just one breath away

Some years ago I was introduced to a small book with a rather odd title: The Great Divorce. Written by the marvelous English author C. S. Lewis, it is an extraordinary meditation upon good and evil, grace and judgment; a beautifully woven allegorical tale of a bus ride from hell to heaven.

In the preface, Lewis begins with mention of William Blake’s book The Marriage of Heaven and Hell and thus explains his own rather odd title.

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the virtue of poverty

What ought we to think of poverty? The common vision of it fails to lead to understanding for as with so much of what we perceive these days to be true what rolls off the tongue is too often unrelated to reality.

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a voice of one crying in the desert

Robert Cardinal Sarah, Prefect of the Congregation for Divine Worship and the Discipline of the Sacraments, was ordained to the priesthood at the age of 24, appointed Metropolitan Archbishop of Conakry in December 1979 at the age of 34, the youngest ever elevated to the Episcopacy. Pope Saint John Paul II at the end of his three day visit to Guinea in 2001 appointed him Secretary for the Evangelization of Peoples. Pope Benedict XVI appointed him Cardinal in 2010.

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is the same as not to see

Areader recently took me to task for not delivering on a promise to complete recently took me to task for not delivering on a promise to complete the discussion concerning the conquest of Nature and C. S. Lewis’ prophetic warning of the dangers such conquests will inevitably bring. To that reader I must offer my sincere gratitude for reminding me of that promise for I confess it had slipped my mind.

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in the face of evil

Seldom I believe have I written quite so prophetically as I did last week, most assuredly without any such intention on my part. A young man of relatively close acquaintance took exception to comments I made elsewhere supporting the opinions expressed by the Reverend Franklin Graham concerning the current administration’s order for all schools across the country to allow students to choose the restrooms and locker rooms according to “their internal sense of gender.”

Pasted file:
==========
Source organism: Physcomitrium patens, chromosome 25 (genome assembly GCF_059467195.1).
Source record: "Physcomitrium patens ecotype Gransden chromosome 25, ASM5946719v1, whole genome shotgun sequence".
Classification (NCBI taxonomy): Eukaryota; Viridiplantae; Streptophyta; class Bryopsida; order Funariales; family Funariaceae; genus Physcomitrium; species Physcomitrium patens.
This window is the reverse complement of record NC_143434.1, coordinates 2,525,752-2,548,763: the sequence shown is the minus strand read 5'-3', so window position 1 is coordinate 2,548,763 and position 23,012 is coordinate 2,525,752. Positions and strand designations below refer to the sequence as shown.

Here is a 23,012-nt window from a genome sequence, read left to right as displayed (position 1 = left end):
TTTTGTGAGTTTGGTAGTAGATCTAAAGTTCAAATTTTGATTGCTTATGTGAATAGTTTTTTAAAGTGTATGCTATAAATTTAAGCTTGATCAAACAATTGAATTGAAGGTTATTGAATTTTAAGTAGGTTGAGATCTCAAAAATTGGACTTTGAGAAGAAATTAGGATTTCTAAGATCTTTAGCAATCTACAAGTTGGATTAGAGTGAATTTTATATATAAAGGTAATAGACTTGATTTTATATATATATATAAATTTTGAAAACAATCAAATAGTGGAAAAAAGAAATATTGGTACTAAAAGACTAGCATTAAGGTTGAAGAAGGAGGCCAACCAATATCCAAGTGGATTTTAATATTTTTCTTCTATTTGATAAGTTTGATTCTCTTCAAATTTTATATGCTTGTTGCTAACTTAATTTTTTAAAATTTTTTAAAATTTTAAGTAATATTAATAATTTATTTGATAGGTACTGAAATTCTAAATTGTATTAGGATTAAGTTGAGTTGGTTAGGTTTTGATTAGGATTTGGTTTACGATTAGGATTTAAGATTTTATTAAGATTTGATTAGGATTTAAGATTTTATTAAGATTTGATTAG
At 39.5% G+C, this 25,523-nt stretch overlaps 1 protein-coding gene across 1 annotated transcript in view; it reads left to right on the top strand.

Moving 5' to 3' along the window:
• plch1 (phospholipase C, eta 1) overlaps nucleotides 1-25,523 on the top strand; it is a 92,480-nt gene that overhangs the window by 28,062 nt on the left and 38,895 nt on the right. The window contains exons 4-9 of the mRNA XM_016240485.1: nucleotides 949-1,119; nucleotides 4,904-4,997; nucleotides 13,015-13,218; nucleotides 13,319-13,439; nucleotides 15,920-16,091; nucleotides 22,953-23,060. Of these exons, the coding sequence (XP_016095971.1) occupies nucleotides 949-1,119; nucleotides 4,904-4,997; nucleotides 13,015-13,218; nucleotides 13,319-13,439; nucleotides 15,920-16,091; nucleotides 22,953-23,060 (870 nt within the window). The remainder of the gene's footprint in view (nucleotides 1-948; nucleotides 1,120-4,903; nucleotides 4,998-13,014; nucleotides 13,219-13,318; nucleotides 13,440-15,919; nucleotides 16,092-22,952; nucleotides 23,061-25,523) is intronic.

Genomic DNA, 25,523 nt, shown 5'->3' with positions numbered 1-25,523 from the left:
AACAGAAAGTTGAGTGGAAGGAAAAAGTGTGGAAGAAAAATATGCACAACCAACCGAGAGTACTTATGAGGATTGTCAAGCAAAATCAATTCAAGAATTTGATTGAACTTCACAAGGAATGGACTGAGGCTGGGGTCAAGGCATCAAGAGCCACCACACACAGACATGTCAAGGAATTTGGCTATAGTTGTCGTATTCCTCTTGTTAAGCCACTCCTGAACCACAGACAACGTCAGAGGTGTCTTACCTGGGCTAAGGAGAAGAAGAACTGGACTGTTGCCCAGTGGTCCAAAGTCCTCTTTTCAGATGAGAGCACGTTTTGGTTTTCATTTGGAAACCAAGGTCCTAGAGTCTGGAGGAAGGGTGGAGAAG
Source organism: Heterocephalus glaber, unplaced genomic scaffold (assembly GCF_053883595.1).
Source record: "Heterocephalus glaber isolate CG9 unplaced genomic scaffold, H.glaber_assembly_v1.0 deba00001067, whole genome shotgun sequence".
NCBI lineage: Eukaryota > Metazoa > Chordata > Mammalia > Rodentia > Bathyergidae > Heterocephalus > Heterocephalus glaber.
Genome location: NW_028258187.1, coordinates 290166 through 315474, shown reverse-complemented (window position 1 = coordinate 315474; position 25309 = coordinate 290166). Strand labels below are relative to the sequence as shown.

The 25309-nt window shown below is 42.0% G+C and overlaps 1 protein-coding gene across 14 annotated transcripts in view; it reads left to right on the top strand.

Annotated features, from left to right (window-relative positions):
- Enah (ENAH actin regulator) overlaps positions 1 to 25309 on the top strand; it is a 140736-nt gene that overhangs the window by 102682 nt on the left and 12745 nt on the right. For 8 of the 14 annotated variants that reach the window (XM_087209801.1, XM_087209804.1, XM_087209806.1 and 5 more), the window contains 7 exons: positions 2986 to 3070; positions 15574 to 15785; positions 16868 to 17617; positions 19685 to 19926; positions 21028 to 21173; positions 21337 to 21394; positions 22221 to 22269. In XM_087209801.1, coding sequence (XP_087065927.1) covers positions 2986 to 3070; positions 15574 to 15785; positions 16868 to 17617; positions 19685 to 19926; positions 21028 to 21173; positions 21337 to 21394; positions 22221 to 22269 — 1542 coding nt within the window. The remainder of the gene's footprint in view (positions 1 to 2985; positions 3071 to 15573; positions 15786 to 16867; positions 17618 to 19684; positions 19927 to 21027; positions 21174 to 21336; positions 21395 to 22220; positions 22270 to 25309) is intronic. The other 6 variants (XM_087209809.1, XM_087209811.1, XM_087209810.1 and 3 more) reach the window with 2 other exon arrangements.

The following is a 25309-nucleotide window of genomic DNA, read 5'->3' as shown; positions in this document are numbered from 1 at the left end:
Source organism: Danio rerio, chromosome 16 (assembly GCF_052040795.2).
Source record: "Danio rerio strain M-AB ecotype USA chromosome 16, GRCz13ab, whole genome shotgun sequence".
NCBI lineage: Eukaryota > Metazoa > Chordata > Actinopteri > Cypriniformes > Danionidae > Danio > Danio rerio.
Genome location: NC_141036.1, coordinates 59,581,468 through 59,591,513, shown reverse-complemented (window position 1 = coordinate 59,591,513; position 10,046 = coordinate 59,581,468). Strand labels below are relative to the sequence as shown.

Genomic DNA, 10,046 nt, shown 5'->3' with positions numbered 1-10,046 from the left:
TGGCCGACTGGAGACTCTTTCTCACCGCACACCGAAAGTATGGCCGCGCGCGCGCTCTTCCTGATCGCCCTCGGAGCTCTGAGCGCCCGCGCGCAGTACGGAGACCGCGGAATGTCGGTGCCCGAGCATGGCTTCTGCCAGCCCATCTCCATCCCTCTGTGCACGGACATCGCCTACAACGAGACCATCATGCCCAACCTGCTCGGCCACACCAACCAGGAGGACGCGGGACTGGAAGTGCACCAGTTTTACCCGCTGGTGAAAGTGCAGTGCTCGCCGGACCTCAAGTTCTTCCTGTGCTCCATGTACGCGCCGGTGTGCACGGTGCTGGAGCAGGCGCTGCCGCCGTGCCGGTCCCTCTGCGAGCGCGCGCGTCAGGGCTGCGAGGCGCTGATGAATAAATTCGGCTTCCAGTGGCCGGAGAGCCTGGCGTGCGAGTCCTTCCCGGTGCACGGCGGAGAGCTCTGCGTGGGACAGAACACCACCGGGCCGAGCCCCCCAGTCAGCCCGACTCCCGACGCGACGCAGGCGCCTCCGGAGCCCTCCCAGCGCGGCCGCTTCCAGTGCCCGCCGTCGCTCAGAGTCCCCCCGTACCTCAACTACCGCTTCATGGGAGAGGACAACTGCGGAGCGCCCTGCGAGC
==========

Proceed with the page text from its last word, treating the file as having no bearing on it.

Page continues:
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a fondness for argument

Socrates taught of a restless mind, a mind so restless that it would question and examine the self, thus laying the foundation for scientific and spiritual advancement. Saint Augustine went further saying, “If you would attain to what you are not yet, you must always be displeased by what you are. For where you are pleased with yourself there you have remained. Keep adding, keep walking, keep advancing.”

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Who is in control?

Clotho, the youngest of the Three Fates in ancient Greek mythology, was responsible for spinning the thread of human life which included deciding when and who was born and when and who would die, thus controlling people’s lives.

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belief follows action

What motivates us is often hidden deep within, so deep at times we find it difficult to know even for ourselves why we harbor certain desires, enjoy various activities, believe what we believe, or choose all manner of things that are oftentimes completely at odds with what others might choose. As much as we share in common the more we wish to differ.

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How high will you climb?

Before Augustine became a priest, bishop, Church Doctor, and saint he was a pagan, heretic, thief, and according to his own confessions, a profligate scoundrel. At seventeen he fathered a son Adeodatus out of wedlock by a woman with whom he had a long-standing relationship.

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read carefully before you leap

Anyone who has lived for any significant amount of time can recall a time when someone they knew—or even their self –forgot to look before they leaped; a notion we often describe as jumping to conclusions, or to use a more legalistic phrase, assuming facts not in evidence. An amusing urban legend describes what can happen when we jump to conclusions:

A young woman was driving to her son’s school to watch him do a ‘show and tell’. Her son was to speak about his pet gerbil which unfortunately he had left at home that morning, thus explaining the box containing the gerbil beside her. When she made a sudden stop, the box tipped over, the gerbil escaped and began to crawl up her pant leg. Panicked, the woman got out of the car and proceeded to jump up and down, shaking her leg in order to dislodge the gerbil. A passerby, thinking the woman was having a seizure wrapped his arms around her to calm her down. Another passerby seeing the struggle believed that an assault was occurring, rushed up and began to pummel the assailant. Then the police arrived…

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